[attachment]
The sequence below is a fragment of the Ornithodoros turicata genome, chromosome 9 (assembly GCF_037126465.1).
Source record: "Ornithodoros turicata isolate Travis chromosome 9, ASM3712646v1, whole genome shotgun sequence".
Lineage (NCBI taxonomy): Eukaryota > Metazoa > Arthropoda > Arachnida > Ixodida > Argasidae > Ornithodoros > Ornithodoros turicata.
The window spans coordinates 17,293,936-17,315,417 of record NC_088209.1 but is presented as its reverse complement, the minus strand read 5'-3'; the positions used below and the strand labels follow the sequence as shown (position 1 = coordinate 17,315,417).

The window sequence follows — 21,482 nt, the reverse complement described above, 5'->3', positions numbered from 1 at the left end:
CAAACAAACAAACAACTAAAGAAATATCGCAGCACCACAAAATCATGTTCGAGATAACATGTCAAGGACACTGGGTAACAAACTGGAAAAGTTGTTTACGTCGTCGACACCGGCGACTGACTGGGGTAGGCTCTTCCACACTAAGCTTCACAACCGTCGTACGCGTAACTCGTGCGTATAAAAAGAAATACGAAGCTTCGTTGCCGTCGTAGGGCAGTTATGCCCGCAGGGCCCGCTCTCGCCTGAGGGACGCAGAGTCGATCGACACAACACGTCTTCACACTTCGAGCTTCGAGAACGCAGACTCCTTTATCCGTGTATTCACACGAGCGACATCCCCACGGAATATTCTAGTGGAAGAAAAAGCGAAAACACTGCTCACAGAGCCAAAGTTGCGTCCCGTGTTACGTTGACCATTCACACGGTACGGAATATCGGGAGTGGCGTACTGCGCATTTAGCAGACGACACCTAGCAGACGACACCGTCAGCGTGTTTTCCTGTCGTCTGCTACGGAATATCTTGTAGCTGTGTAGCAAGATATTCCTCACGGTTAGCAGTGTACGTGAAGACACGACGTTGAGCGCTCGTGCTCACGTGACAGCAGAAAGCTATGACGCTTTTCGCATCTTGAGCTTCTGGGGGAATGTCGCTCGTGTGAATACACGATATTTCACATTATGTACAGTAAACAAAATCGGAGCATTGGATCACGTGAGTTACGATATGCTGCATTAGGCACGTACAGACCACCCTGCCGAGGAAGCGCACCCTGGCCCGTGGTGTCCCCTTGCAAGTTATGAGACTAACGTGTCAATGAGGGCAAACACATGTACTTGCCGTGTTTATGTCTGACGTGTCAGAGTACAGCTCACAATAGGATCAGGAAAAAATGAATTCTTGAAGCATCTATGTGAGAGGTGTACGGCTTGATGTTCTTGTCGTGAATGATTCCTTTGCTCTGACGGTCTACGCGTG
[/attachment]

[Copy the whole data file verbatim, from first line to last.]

The sequence below is a fragment of the Ornithodoros turicata genome, chromosome 9 (assembly GCF_037126465.1).
Source record: "Ornithodoros turicata isolate Travis chromosome 9, ASM3712646v1, whole genome shotgun sequence".
Lineage (NCBI taxonomy): Eukaryota > Metazoa > Arthropoda > Arachnida > Ixodida > Argasidae > Ornithodoros > Ornithodoros turicata.
The window spans coordinates 17,293,936-17,315,417 of record NC_088209.1 but is presented as its reverse complement, the minus strand read 5'-3'; the positions used below and the strand labels follow the sequence as shown (position 1 = coordinate 17,315,417).

The window sequence follows — 21,482 nt, the reverse complement described above, 5'->3', positions numbered from 1 at the left end:
CAAACAAACAAACAACTAAAGAAATATCGCAGCACCACAAAATCATGTTCGAGATAACATGTCAAGGACACTGGGTAACAAACTGGAAAAGTTGTTTACGTCGTCGACACCGGCGACTGACTGGGGTAGGCTCTTCCACACTAAGCTTCACAACCGTCGTACGCGTAACTCGTGCGTATAAAAAGAAATACGAAGCTTCGTTGCCGTCGTAGGGCAGTTATGCCCGCAGGGCCCGCTCTCGCCTGAGGGACGCAGAGTCGATCGACACAACACGTCTTCACACTTCGAGCTTCGAGAACGCAGACTCCTTTATCCGTGTATTCACACGAGCGACATCCCCACGGAATATTCTAGTGGAAGAAAAAGCGAAAACACTGCTCACAGAGCCAAAGTTGCGTCCCGTGTTACGTTGACCATTCACACGGTACGGAATATCGGGAGTGGCGTACTGCGCATTTAGCAGACGACACCTAGCAGACGACACCGTCAGCGTGTTTTCCTGTCGTCTGCTACGGAATATCTTGTAGCTGTGTAGCAAGATATTCCTCACGGTTAGCAGTGTACGTGAAGACACGACGTTGAGCGCTCGTGCTCACGTGACAGCAGAAAGCTATGACGCTTTTCGCATCTTGAGCTTCTGGGGGAATGTCGCTCGTGTGAATACACGATATTTCACATTATGTACAGTAAACAAAATCGGAGCATTGGATCACGTGAGTTACGATATGCTGCATTAGGCACGTACAGACCACCCTGCCGAGGAAGCGCACCCTGGCCCGTGGTGTCCCCTTGCAAGTTATGAGACTAACGTGTCAATGAGGGCAAACACATGTACTTGCCGTGTTTATGTCTGACGTGTCAGAGTACAGCTCACAATAGGATCAGGAAAAAATGAATTCTTGAAGCATCTATGTGAGAGGTGTACGGCTTGATGTTCTTGTCGTGAATGATTCCTTTGCTCTGACGGTCTACGCGTG